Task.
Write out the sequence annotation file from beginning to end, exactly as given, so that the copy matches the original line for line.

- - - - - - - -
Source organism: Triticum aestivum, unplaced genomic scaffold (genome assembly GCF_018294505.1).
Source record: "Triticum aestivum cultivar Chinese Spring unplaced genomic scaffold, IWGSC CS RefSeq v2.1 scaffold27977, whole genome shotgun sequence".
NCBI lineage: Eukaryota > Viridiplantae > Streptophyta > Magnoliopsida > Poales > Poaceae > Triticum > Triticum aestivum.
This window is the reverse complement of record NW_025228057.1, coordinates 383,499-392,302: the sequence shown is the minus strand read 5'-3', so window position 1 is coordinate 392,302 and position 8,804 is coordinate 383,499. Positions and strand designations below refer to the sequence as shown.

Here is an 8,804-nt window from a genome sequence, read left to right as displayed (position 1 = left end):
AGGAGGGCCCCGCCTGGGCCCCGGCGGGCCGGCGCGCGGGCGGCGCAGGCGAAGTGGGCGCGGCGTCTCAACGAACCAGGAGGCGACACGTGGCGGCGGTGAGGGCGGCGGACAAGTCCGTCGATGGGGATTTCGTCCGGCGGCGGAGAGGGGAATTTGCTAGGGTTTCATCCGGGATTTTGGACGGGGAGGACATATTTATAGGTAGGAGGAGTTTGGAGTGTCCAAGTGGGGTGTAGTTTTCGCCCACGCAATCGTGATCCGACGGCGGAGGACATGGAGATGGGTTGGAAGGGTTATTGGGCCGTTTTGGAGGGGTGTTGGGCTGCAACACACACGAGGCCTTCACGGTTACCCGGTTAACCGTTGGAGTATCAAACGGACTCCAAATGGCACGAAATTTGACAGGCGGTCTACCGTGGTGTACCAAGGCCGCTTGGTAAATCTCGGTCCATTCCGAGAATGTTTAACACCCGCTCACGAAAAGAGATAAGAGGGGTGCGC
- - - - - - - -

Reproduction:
Source organism: Triticum aestivum, unplaced genomic scaffold (genome assembly GCF_018294505.1).
Source record: "Triticum aestivum cultivar Chinese Spring unplaced genomic scaffold, IWGSC CS RefSeq v2.1 scaffold27977, whole genome shotgun sequence".
NCBI lineage: Eukaryota > Viridiplantae > Streptophyta > Magnoliopsida > Poales > Poaceae > Triticum > Triticum aestivum.
This window is the reverse complement of record NW_025228057.1, coordinates 383,499-392,302: the sequence shown is the minus strand read 5'-3', so window position 1 is coordinate 392,302 and position 8,804 is coordinate 383,499. Positions and strand designations below refer to the sequence as shown.

Here is an 8,804-nt window from a genome sequence, read left to right as displayed (position 1 = left end):
AGGAGGGCCCCGCCTGGGCCCCGGCGGGCCGGCGCGCGGGCGGCGCAGGCGAAGTGGGCGCGGCGTCTCAACGAACCAGGAGGCGACACGTGGCGGCGGTGAGGGCGGCGGACAAGTCCGTCGATGGGGATTTCGTCCGGCGGCGGAGAGGGGAATTTGCTAGGGTTTCATCCGGGATTTTGGACGGGGAGGACATATTTATAGGTAGGAGGAGTTTGGAGTGTCCAAGTGGGGTGTAGTTTTCGCCCACGCAATCGTGATCCGACGGCGGAGGACATGGAGATGGGTTGGAAGGGTTATTGGGCCGTTTTGGAGGGGTGTTGGGCTGCAACACACACGAGGCCTTCACGGTTACCCGGTTAACCGTTGGAGTATCAAACGGACTCCAAATGGCACGAAATTTGACAGGCGGTCTACCGTGGTGTACCAAGGCCGCTTGGTAAATCTCGGTCCATTCCGAGAATGTTTAACACCCGCTCACGAAAAGAGATAAGAGGGGTGCGC